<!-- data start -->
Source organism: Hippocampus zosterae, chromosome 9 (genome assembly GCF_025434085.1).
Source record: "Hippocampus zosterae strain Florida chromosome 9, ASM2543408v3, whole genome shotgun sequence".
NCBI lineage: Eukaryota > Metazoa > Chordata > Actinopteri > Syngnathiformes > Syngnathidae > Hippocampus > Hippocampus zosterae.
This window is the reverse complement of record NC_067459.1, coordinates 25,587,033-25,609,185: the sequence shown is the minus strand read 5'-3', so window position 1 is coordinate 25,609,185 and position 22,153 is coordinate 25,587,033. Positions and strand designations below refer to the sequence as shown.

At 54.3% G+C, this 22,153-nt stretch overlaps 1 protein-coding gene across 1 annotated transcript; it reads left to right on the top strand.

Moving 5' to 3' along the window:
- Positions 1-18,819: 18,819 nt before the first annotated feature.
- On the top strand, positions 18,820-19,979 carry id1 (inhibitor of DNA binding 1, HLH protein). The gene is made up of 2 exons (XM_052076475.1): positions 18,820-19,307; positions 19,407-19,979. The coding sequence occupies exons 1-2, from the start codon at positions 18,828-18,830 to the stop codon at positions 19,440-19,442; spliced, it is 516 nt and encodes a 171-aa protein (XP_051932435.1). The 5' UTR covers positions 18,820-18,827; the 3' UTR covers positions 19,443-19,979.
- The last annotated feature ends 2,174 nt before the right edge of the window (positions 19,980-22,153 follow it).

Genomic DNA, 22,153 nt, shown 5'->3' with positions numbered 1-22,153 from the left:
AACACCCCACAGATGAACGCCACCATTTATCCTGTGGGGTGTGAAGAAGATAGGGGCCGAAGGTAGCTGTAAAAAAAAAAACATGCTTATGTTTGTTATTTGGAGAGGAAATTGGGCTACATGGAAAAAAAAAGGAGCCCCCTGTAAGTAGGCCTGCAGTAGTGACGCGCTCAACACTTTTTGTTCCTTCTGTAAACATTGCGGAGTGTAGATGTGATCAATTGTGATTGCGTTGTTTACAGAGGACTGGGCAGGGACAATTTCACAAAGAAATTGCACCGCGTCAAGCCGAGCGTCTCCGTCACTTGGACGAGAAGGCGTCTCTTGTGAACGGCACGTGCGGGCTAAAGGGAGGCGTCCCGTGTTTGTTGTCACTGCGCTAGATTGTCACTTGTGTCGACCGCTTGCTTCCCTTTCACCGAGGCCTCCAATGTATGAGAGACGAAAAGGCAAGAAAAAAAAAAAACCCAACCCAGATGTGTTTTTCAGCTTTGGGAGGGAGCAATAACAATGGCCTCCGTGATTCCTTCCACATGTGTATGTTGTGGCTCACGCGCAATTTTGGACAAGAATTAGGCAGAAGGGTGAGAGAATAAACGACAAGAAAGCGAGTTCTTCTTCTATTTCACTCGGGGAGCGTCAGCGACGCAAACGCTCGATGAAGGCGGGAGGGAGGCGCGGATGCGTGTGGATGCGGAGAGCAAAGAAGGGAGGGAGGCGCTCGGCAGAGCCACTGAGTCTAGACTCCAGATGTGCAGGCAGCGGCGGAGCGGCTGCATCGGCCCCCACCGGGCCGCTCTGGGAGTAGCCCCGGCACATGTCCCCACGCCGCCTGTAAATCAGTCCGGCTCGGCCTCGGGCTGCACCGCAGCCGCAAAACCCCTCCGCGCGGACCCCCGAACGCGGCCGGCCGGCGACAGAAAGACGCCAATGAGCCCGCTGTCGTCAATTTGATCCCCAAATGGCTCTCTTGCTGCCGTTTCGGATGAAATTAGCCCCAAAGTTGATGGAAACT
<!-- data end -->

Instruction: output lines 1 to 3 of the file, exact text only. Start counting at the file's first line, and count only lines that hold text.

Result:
Source organism: Hippocampus zosterae, chromosome 9 (genome assembly GCF_025434085.1).
Source record: "Hippocampus zosterae strain Florida chromosome 9, ASM2543408v3, whole genome shotgun sequence".
NCBI lineage: Eukaryota > Metazoa > Chordata > Actinopteri > Syngnathiformes > Syngnathidae > Hippocampus > Hippocampus zosterae.